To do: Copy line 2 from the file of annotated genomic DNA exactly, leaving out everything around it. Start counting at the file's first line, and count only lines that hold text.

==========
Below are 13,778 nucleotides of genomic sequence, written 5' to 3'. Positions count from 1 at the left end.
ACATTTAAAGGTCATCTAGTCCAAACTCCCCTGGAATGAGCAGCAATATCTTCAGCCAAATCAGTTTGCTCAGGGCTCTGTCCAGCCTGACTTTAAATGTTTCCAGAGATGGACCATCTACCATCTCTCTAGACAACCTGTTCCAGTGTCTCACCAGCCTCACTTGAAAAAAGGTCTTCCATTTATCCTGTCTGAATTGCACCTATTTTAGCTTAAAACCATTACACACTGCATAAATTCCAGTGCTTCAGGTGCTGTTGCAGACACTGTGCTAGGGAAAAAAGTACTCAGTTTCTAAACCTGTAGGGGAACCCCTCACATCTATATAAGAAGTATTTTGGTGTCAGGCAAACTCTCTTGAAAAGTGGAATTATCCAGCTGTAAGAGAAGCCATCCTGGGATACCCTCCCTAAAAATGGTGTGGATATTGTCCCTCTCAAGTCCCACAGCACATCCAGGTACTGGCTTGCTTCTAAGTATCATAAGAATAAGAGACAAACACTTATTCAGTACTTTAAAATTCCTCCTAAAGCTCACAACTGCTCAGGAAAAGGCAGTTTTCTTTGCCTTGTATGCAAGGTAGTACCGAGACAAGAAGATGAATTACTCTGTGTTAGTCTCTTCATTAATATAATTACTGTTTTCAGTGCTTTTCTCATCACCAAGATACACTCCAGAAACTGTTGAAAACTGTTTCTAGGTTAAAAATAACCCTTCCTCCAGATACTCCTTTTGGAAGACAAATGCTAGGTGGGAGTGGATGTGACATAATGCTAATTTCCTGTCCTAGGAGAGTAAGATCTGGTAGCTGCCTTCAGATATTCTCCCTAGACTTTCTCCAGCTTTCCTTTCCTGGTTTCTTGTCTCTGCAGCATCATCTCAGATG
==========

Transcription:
ACATTTAAAGGTCATCTAGTCCAAACTCCCCTGGAATGAGCAGCAATATCTTCAGCCAAATCAGTTTGCTCAGGGCTCTGTCCAGCCTGACTTTAAATGTTTCCAGAGATGGACCATCTACCATCTCTCTAGACAACCTGTTCCAGTGTCTCACCAGCCTCACTTGAAAAAAGGTCTTCCATTTATCCTGTCTGAATTGCACCTATTTTAGCTTAAAACCATTACACACTGCATAAATTCCAGTGCTTCAGGTGCTGTTGCAGACACTGTGCTAGGGAAAAAAGTACTCAGTTTCTAAACCTGTAGGGGAACCCCTCACATCTATATAAGAAGTATTTTGGTGTCAGGCAAACTCTCTTGAAAAGTGGAATTATCCAGCTGTAAGAGAAGCCATCCTGGGATACCCTCCCTAAAAATGGTGTGGATATTGTCCCTCTCAAGTCCCACAGCACATCCAGGTACTGGCTTGCTTCTAAGTATCATAAGAATAAGAGACAAACACTTATTCAGTACTTTAAAATTCCTCCTAAAGCTCACAACTGCTCAGGAAAAGGCAGTTTTCTTTGCCTTGTATGCAAGGTAGTACCGAGACAAGAAGATGAATTACTCTGTGTTAGTCTCTTCATTAATATAATTACTGTTTTCAGTGCTTTTCTCATCACCAAGATACACTCCAGAAACTGTTGAAAACTGTTTCTAGGTTAAAAATAACCCTTCCTCCAGATACTCCTTTTGGAAGACAAATGCTAGGTGGGAGTGGATGTGACATAATGCTAATTTCCTGTCCTAGGAGAGTAAGATCTGGTAGCTGCCTTCAGATATTCTCCCTAGACTTTCTCCAGCTTTCCTTTCCTGGTTTCTTGTCTCTGCAGCATCATCTCAGATG